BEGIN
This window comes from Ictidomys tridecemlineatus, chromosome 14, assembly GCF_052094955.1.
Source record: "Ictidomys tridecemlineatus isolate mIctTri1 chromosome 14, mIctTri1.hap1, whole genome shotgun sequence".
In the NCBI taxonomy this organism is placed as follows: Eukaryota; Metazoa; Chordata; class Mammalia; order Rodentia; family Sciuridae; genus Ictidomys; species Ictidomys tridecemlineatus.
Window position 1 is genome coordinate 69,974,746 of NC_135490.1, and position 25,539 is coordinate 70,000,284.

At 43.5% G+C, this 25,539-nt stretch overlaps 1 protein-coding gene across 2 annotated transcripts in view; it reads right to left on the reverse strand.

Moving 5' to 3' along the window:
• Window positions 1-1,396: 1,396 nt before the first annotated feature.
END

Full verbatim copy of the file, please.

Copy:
This window comes from Ictidomys tridecemlineatus, chromosome 14, assembly GCF_052094955.1.
Source record: "Ictidomys tridecemlineatus isolate mIctTri1 chromosome 14, mIctTri1.hap1, whole genome shotgun sequence".
In the NCBI taxonomy this organism is placed as follows: Eukaryota; Metazoa; Chordata; class Mammalia; order Rodentia; family Sciuridae; genus Ictidomys; species Ictidomys tridecemlineatus.
Window position 1 is genome coordinate 69,974,746 of NC_135490.1, and position 25,539 is coordinate 70,000,284.

At 43.5% G+C, this 25,539-nt stretch overlaps 1 protein-coding gene across 2 annotated transcripts in view; it reads right to left on the reverse strand.

Moving 5' to 3' along the window:
• Window positions 1-1,396: 1,396 nt before the first annotated feature.